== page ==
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Many say it's a bad time to buy a house. So who's still going for it?

ARI SHAPIRO, HOST:

Anyone shopping for a home right now has to contend with a combination of high prices and high interest rates. To make matters worse, there are not a lot of homes on the market to choose from. One recent survey found 85% of Americans think it's a bad time to buy a home. So who is taking the plunge? NPR's Scott Horsley reports on a new snapshot from the National Association of REALTORS.

SCOTT HORSLEY, BYLINE: The snapshot says first-time buyers accounted for about a third of all homes sold during the 12 months ending in June. Lance Zaldivar and his fiancee started looking for their first home at the beginning of the year, around the time Zaldivar got out of the Marine Corps. He'd managed to sock away some money during his last deployment in Kosovo, and his fiancee also had some savings from her job as a nurse practitioner.

LANCE ZALDIVAR: My fiancee was a little bit pickier than I am, and at this point now, I'm glad that she was. She was looking for a little bit of a yard, a little bit larger square footage inside the house, somewhere that we can raise a family in.

HORSLEY: The couple found a three-bedroom split level in Montgomery County, Texas, north of Houston, for $245,000, well below the national average. Their mortgage rate will be 6.25%, but they paid up front to get a lower rate for the first two years while Zaldivar finishes his bachelor's degree.

ZALDIVAR: I was real happy about that, so that eased my concern compared to some of the other interest rates that I've seen.

HORSLEY: Average mortgage rates have since climbed even higher, nearing 8% this fall before settling back to 7.5% last week. Rising interest rates have put homes out of reach for many would-be buyers. They've also discouraged people who already own homes from selling and giving up their cheaper loans. Kristina Dunlap says there wasn't much to choose from when she and her husband began looking for a house this year, but after three years of renting in Nashville, the couple was determined to buy a place.

KRISTINA DUNLAP: We calculated how much we had spent in rent over three years, essentially, and I think that number was a lot scarier than what the interest rates are right now.

HORSLEY: Dunlap is a freelance marketer, and her husband is a construction manager. They thought about buying a fixer upper, but decided that was more work than they wanted. So they opted for a newly built home near Springfield, about 25 minutes north of Nashville.

DUNLAP: The whole neighborhood is still under construction, actually, at the moment. We don't even have paved roads currently.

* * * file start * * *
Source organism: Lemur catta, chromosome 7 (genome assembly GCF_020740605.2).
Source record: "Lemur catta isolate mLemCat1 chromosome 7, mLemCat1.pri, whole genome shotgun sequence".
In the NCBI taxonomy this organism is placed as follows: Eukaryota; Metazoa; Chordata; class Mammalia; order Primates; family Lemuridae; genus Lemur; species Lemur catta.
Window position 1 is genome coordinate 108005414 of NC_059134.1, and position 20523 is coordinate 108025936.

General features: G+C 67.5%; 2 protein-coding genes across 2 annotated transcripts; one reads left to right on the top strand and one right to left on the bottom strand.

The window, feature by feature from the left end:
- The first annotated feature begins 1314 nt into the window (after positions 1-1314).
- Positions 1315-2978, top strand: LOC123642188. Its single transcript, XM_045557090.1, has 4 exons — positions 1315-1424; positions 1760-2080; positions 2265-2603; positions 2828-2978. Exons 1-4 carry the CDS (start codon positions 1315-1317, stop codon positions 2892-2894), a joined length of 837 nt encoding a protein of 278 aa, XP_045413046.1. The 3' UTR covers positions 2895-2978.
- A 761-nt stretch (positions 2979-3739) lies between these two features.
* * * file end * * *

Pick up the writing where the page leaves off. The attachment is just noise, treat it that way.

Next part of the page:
HORSLEY: About 13% of all the homes sold this past year were newly built. That's an increase from the year before. Like many successful buyers, Dunlap made trade-offs - moving farther from the center of town and giving up the bonus room she was hoping for. She did get the open floor plan and the two-car garage she wanted, as well as a yard for her dog, Cujo.

DUNLAP: The yard was a must because when he gets - I call them his zoomies. When he gets those twice a day, we just send him out there and let him run it all out.

HORSLEY: The sales price was just under $350,000, so the Dunlaps needed about 30,000 to cover the 6% down payment and closing costs. According to the realtors report, coming up with a down payment is the biggest challenge for many first-time buyers, especially those who are saddled with high rent and student loans. Seventy percent of all buyers did not have children under 18 living at home. Jessica Lewis, who's deputy chief economist at the realtors association, says the average income for all home buyers this past year hit a record high - $107,000. That highlights the challenges that middle-income people face in buying a home.

JESSICA LAUTZ: Down payment, finding that right home, inventory is still incredibly tight. We know that they have a hard time especially finding an affordable property. But these home buyers are somehow making it work and getting in there.

HORSLEY: Lance Zaldivar and his fiancee moved into their new house in June and wasted no time unpacking. While the average home buyer plans to stay in a house for 15 years, Zaldivar plans to be there a lot longer.

ZALDIVAR: Whenever we do have a family - grandkids, great grandkids - you know, they can always come over to to our place. And it'll be a home for the Zaldivars.

HORSLEY: He likes being able to wave to people in his neighborhood and have them smile and wave back. Scott Horsley, NPR News, Washington. Transcript provided by NPR, Copyright NPR.

Scott Horsley
Scott Horsley is NPR's Chief Economics Correspondent. He reports on ups and downs in the national economy as well as fault lines between booming and busting communities.